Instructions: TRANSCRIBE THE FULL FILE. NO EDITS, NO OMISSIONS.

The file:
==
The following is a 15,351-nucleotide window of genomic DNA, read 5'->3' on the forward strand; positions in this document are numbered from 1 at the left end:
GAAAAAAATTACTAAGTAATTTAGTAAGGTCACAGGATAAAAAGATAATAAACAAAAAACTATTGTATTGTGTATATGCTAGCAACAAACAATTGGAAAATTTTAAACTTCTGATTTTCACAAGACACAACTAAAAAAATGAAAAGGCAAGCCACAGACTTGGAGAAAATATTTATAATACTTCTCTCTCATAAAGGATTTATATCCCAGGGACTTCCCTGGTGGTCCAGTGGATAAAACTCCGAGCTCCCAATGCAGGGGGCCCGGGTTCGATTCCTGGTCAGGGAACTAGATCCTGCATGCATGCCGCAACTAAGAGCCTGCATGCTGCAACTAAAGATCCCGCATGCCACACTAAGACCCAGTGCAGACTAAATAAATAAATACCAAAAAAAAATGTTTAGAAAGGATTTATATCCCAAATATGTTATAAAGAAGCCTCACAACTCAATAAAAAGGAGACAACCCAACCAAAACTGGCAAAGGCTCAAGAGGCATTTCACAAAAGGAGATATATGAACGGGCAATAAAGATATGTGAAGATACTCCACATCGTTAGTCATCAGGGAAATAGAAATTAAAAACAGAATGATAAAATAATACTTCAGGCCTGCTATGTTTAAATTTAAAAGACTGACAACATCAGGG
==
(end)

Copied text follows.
The following is a 15,351-nucleotide window of genomic DNA, read 5'->3' on the forward strand; positions in this document are numbered from 1 at the left end:
GAAAAAAATTACTAAGTAATTTAGTAAGGTCACAGGATAAAAAGATAATAAACAAAAAACTATTGTATTGTGTATATGCTAGCAACAAACAATTGGAAAATTTTAAACTTCTGATTTTCACAAGACACAACTAAAAAAATGAAAAGGCAAGCCACAGACTTGGAGAAAATATTTATAATACTTCTCTCTCATAAAGGATTTATATCCCAGGGACTTCCCTGGTGGTCCAGTGGATAAAACTCCGAGCTCCCAATGCAGGGGGCCCGGGTTCGATTCCTGGTCAGGGAACTAGATCCTGCATGCATGCCGCAACTAAGAGCCTGCATGCTGCAACTAAAGATCCCGCATGCCACACTAAGACCCAGTGCAGACTAAATAAATAAATACCAAAAAAAAATGTTTAGAAAGGATTTATATCCCAAATATGTTATAAAGAAGCCTCACAACTCAATAAAAAGGAGACAACCCAACCAAAACTGGCAAAGGCTCAAGAGGCATTTCACAAAAGGAGATATATGAACGGGCAATAAAGATATGTGAAGATACTCCACATCGTTAGTCATCAGGGAAATAGAAATTAAAAACAGAATGATAAAATAATACTTCAGGCCTGCTATGTTTAAATTTAAAAGACTGACAACATCAGGG